5 Mortgage Don’ts

When it comes to applying for a mortgage, there are many things you need to do. You may also want to keep in mind these five mortgage don’ts:

1. Major Job Changes…
Finding a new job or becoming your own boss is the ultimate dream for many — until you realize it could complicate the process of proving your new income for a loan application.

Many lenders would like to see you in a new position for six months before considering a loan, and a self-employed borrower’s income is documented not by recent paystubs, but by tax returns submitted to the IRS. It may take two years or more to establish an earnings history for a new business.  Discuss the situation with your lender before you consider any employment changes to understand how that may affect your loan decisioning.

2. Overdraft on your checking account…

Those annoying overdraft fees might seem like a tiny hiccup to you, but to your lender this may spell T-R-O-U-B-L-E... If you’ve received an overdraft notification in the six months prior to applying for a mortgage loan, be sure to tell your lender before they discover it. It’s easier to explain the error rather than hope it goes unnoticed.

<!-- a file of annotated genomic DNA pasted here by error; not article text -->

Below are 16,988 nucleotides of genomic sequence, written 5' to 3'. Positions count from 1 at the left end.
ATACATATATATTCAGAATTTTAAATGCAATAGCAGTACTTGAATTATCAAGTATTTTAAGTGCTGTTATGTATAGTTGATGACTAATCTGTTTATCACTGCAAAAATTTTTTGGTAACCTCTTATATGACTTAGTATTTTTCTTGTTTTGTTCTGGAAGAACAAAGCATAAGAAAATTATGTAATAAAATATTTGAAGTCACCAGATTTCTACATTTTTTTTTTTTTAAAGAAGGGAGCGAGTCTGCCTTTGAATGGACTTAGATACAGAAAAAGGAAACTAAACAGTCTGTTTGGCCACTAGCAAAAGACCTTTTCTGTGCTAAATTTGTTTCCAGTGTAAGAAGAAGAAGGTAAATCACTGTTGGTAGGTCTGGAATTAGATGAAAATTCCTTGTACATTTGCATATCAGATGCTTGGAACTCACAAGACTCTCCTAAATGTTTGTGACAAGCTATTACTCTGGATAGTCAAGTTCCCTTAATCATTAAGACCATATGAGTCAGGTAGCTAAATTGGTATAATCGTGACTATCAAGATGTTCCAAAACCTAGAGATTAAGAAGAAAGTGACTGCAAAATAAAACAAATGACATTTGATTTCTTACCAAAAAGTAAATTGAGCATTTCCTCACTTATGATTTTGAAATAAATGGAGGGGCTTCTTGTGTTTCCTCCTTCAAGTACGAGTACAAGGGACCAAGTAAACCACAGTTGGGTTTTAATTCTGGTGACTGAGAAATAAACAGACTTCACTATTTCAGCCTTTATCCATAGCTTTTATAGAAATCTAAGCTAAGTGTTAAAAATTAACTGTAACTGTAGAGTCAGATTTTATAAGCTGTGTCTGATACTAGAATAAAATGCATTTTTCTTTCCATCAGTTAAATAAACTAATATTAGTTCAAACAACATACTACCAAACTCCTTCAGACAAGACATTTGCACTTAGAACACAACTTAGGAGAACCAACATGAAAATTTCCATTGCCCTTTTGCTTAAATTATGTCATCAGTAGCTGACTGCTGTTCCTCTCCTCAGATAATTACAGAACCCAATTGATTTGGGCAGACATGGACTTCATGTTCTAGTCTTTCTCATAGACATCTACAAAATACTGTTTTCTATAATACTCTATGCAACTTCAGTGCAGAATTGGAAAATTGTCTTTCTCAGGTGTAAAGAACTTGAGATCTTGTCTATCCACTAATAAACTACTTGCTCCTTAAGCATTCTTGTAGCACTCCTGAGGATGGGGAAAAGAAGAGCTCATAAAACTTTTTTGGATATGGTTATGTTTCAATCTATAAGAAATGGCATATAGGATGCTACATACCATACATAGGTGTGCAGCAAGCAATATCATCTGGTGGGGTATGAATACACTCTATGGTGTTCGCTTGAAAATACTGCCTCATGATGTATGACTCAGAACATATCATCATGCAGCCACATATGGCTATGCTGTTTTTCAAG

3. Applying for new credit…
Carefully consider opening new lines of credit, obtaining new loans or moving large amounts of money around, in any way, shape or form if you intend to apply for credit soon. At a minimum you may have to provide an explanation about these types of events. It could also delay the loan closing or worst case cause your mortgage application to be declined. Bottom line — consider delaying buying that car until everything for your loan is final.

4. Ignoring small bills…
Make sure you have all your bases covered when it comes to your bills. You might be feuding with your internet provider over an extra charge, but it’s best to pay it now and work on getting a credit to the account later. A small collection item or late payment may affect your credit score. Pay all your bills promptly, whether you think there is an error or not – a small extra charge isn’t worth the risk to your credit history.

5. Not filing tax returns
Taxes — they’re the worst, right? Well, disliking them is fine, but don’t forget them entirely. You need those IRS tax transcripts looking pristine (and submitted on time) to apply for your home loan.


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